Energy derived from waste streams has significant potential to complement power from renewable but intermittent generating sources, a new discussion paper says.
Generators powered by post-recovery wastes can be configured to provide some or all the ancillary services needed to support clean renewables (as well as balancing technologies and firming technologies), according to the Australian Council of Recycling (ACOR).
The ACOR discussion paper says that while these generators would be relatively small in the scale of the electricity system, “their ability to operate constantly and be able to provide a series of stabilising flywheels could be increasingly valuable when operating as part of high intermittent, asynchronous generation system”.
The paper finds that clean energy can be derived from organic wastes, such as food waste, biosolids, green waste, and paper and cardboard in three ways:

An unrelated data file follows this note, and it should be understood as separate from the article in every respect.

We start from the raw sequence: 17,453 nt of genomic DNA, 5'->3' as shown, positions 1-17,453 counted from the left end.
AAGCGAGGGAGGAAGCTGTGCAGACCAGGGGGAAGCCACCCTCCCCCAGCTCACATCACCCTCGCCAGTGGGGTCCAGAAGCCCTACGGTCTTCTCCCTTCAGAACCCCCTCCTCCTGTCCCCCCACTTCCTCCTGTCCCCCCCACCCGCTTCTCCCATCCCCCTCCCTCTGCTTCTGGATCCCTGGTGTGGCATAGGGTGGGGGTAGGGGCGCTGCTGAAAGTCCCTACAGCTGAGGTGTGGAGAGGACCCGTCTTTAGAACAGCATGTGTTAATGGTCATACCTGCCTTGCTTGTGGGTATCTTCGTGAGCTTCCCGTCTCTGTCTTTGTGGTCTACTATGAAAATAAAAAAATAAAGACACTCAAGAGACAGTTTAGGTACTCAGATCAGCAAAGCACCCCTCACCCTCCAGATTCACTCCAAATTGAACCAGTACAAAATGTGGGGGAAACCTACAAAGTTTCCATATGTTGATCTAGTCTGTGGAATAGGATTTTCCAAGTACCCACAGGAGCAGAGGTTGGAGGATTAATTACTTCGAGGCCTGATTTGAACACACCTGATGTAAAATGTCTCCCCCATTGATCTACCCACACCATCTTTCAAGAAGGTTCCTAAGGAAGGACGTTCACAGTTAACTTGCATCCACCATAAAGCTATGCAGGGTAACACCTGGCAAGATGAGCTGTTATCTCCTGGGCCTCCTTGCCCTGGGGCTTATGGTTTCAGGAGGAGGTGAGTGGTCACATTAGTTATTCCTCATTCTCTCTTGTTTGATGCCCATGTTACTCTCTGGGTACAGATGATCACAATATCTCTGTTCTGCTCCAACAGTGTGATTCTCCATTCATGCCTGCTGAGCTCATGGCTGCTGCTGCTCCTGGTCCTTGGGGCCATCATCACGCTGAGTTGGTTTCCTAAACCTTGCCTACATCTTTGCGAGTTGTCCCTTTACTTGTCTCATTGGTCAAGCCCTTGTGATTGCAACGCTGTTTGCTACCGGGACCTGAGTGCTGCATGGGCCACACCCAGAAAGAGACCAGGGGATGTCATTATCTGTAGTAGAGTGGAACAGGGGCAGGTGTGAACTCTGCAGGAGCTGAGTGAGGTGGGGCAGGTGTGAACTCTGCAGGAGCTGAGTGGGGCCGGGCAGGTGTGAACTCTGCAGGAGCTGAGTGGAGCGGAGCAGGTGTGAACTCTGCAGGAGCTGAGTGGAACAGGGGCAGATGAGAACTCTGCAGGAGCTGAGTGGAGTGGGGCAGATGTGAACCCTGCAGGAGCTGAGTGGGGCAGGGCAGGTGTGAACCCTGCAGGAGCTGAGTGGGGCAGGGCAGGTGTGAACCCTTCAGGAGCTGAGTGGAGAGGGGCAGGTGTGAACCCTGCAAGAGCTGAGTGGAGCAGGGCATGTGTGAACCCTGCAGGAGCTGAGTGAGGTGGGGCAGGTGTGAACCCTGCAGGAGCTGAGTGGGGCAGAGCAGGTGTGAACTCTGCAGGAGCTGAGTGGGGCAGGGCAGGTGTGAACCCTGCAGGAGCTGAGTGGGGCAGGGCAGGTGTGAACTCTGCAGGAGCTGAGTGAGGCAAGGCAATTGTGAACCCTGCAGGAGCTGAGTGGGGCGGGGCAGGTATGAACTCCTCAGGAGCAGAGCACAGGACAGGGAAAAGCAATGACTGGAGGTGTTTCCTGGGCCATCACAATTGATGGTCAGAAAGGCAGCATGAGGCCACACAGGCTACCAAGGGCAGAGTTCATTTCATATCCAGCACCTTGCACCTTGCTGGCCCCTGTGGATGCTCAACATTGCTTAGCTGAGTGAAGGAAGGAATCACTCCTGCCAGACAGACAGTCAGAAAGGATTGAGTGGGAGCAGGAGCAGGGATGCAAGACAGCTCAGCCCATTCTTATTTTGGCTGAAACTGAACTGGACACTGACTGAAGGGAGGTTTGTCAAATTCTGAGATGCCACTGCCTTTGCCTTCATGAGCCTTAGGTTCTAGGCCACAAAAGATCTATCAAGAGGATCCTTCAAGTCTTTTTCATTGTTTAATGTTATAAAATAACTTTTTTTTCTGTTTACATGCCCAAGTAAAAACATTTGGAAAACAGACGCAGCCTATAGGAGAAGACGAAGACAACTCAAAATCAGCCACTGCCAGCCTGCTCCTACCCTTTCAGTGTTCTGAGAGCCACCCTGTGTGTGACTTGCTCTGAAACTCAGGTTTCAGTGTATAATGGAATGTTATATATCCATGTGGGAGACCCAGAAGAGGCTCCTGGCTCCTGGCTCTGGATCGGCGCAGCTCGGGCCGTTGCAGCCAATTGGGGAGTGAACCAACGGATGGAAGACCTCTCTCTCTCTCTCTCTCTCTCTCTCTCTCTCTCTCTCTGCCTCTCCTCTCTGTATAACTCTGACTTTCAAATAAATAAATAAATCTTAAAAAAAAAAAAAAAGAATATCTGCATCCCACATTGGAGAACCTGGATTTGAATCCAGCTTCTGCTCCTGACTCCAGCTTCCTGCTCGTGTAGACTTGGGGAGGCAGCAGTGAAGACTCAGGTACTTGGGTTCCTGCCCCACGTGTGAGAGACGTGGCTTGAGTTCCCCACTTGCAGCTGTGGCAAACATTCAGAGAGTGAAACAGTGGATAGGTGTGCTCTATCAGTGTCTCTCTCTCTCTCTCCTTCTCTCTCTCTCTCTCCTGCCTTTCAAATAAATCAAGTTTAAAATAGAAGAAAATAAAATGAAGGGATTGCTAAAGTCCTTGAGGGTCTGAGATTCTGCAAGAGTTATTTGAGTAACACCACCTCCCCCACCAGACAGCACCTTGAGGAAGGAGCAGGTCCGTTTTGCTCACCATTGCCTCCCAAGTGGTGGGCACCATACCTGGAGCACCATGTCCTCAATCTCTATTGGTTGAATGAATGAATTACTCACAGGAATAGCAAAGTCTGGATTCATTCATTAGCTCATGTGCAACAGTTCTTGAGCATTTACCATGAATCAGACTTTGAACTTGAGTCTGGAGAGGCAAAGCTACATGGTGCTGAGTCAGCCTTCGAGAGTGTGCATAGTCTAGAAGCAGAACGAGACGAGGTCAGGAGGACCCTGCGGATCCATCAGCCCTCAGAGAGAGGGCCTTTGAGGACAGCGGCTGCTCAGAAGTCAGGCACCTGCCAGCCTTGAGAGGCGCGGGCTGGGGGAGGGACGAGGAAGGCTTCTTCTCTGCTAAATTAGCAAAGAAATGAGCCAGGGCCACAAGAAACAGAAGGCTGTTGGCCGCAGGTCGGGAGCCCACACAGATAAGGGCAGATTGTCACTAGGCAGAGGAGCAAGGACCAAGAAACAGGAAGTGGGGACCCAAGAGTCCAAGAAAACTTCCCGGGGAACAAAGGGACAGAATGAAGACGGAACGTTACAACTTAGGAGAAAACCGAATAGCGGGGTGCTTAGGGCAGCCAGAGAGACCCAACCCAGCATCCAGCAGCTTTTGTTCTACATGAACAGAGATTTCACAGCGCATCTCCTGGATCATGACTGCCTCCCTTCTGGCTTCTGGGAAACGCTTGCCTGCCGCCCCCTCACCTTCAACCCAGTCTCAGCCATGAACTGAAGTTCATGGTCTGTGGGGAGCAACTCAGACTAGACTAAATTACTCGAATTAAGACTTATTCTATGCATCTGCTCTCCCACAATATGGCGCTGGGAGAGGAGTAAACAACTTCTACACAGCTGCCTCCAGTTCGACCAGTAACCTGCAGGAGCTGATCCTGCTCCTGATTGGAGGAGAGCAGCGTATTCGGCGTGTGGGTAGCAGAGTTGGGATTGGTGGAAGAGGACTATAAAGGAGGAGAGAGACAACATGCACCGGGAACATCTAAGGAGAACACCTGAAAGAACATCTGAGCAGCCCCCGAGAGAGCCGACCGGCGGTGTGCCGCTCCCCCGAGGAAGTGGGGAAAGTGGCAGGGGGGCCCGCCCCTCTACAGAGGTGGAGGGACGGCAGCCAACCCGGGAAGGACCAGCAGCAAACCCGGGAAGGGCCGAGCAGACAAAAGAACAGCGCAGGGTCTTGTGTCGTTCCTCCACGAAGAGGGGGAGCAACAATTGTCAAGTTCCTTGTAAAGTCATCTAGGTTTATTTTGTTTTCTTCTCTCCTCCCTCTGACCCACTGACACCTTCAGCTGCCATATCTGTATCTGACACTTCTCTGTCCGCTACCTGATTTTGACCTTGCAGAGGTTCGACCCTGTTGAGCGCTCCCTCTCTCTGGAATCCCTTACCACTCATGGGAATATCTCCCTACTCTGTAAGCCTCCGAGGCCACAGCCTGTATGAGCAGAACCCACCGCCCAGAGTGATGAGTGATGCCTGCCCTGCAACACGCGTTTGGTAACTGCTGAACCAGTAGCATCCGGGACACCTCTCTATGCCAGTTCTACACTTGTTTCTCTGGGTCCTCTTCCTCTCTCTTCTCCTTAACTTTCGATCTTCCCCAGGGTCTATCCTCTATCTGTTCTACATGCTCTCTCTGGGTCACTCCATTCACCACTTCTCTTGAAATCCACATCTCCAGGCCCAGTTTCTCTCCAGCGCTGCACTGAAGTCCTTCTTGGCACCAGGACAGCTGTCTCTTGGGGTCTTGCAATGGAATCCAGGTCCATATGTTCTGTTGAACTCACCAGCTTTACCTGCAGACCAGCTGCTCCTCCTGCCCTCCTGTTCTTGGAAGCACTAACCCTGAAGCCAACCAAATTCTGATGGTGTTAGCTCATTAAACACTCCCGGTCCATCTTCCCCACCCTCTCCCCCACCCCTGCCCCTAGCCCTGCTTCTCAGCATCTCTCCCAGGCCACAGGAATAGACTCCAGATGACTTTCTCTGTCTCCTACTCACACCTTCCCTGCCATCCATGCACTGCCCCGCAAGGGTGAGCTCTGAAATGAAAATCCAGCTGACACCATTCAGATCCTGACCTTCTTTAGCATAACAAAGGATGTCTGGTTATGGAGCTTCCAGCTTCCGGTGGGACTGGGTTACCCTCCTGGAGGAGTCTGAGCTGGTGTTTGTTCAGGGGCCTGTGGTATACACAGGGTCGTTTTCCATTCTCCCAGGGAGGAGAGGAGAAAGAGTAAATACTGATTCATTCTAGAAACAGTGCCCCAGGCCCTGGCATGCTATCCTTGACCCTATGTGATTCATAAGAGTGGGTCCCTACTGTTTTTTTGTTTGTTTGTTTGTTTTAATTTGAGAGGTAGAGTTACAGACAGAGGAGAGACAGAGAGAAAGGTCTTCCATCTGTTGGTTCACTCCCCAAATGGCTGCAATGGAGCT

- by the pre-waste collection and industrial composting of organic wastes to produce biomethane and soil improvers;
- by the management of landfills to harvest a proportion of the methane from the decomposition of organic wastes disposed of there; and
- by the combustion of remnant organic and other materials left in the post-recovery waste stream to create dispatchable, low-emissions electricity which can provide valuable supporting services for high intermittent renewables electricity systems.
Increasing waste-derived generating capacity could also have the added benefit of off-setting the waste levies imposed by some states, says Cameron O’Reilly, ACOR’s interim CEO.
“As the economics of recycling and resource recovery facilities are underpinned by avoided landfill levies rather than wholesale energy prices, they can be viable through periods of low or negative wholesale prices unlike some other forms of clean energy generation,” he said.
ACOR represents about 50 businesses operating in the $15 billion resource recovery industry.